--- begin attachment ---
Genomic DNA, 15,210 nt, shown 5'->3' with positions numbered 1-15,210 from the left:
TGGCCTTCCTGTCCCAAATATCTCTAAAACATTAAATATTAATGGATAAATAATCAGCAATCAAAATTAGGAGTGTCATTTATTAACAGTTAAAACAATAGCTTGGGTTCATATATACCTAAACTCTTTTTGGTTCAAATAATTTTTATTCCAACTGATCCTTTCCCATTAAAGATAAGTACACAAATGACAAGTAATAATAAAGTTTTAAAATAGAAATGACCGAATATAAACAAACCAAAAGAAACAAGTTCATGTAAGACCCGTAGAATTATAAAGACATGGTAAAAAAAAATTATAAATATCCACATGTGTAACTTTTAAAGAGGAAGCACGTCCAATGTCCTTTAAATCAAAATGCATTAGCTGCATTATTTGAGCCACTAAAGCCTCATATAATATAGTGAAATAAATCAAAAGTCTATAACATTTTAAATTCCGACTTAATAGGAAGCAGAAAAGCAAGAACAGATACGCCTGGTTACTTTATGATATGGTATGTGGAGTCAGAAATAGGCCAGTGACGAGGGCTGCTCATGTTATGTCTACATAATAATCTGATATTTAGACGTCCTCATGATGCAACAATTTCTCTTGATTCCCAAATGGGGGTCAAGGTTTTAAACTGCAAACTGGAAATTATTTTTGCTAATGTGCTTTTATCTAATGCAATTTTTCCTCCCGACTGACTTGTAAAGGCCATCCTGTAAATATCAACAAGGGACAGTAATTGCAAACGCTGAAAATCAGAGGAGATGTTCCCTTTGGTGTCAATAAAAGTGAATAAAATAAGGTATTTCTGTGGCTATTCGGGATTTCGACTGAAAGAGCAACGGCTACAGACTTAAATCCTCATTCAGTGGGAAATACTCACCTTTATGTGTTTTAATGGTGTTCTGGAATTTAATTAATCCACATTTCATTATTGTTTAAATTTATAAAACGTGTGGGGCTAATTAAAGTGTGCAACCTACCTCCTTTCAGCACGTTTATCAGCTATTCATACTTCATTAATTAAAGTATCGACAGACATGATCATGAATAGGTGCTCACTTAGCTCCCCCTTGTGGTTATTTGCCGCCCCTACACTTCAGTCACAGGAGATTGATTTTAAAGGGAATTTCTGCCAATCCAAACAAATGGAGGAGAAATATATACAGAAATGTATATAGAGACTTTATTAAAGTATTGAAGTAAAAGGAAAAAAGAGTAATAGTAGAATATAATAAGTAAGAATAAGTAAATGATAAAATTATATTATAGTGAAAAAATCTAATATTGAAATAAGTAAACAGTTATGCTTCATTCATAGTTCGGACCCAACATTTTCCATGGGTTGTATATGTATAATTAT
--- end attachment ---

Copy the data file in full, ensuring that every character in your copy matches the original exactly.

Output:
Genomic DNA, 15,210 nt, shown 5'->3' with positions numbered 1-15,210 from the left:
TGGCCTTCCTGTCCCAAATATCTCTAAAACATTAAATATTAATGGATAAATAATCAGCAATCAAAATTAGGAGTGTCATTTATTAACAGTTAAAACAATAGCTTGGGTTCATATATACCTAAACTCTTTTTGGTTCAAATAATTTTTATTCCAACTGATCCTTTCCCATTAAAGATAAGTACACAAATGACAAGTAATAATAAAGTTTTAAAATAGAAATGACCGAATATAAACAAACCAAAAGAAACAAGTTCATGTAAGACCCGTAGAATTATAAAGACATGGTAAAAAAAAATTATAAATATCCACATGTGTAACTTTTAAAGAGGAAGCACGTCCAATGTCCTTTAAATCAAAATGCATTAGCTGCATTATTTGAGCCACTAAAGCCTCATATAATATAGTGAAATAAATCAAAAGTCTATAACATTTTAAATTCCGACTTAATAGGAAGCAGAAAAGCAAGAACAGATACGCCTGGTTACTTTATGATATGGTATGTGGAGTCAGAAATAGGCCAGTGACGAGGGCTGCTCATGTTATGTCTACATAATAATCTGATATTTAGACGTCCTCATGATGCAACAATTTCTCTTGATTCCCAAATGGGGGTCAAGGTTTTAAACTGCAAACTGGAAATTATTTTTGCTAATGTGCTTTTATCTAATGCAATTTTTCCTCCCGACTGACTTGTAAAGGCCATCCTGTAAATATCAACAAGGGACAGTAATTGCAAACGCTGAAAATCAGAGGAGATGTTCCCTTTGGTGTCAATAAAAGTGAATAAAATAAGGTATTTCTGTGGCTATTCGGGATTTCGACTGAAAGAGCAACGGCTACAGACTTAAATCCTCATTCAGTGGGAAATACTCACCTTTATGTGTTTTAATGGTGTTCTGGAATTTAATTAATCCACATTTCATTATTGTTTAAATTTATAAAACGTGTGGGGCTAATTAAAGTGTGCAACCTACCTCCTTTCAGCACGTTTATCAGCTATTCATACTTCATTAATTAAAGTATCGACAGACATGATCATGAATAGGTGCTCACTTAGCTCCCCCTTGTGGTTATTTGCCGCCCCTACACTTCAGTCACAGGAGATTGATTTTAAAGGGAATTTCTGCCAATCCAAACAAATGGAGGAGAAATATATACAGAAATGTATATAGAGACTTTATTAAAGTATTGAAGTAAAAGGAAAAAAGAGTAATAGTAGAATATAATAAGTAAGAATAAGTAAATGATAAAATTATATTATAGTGAAAAAATCTAATATTGAAATAAGTAAACAGTTATGCTTCATTCATAGTTCGGACCCAACATTTTCCATGGGTTGTATATGTATAATTAT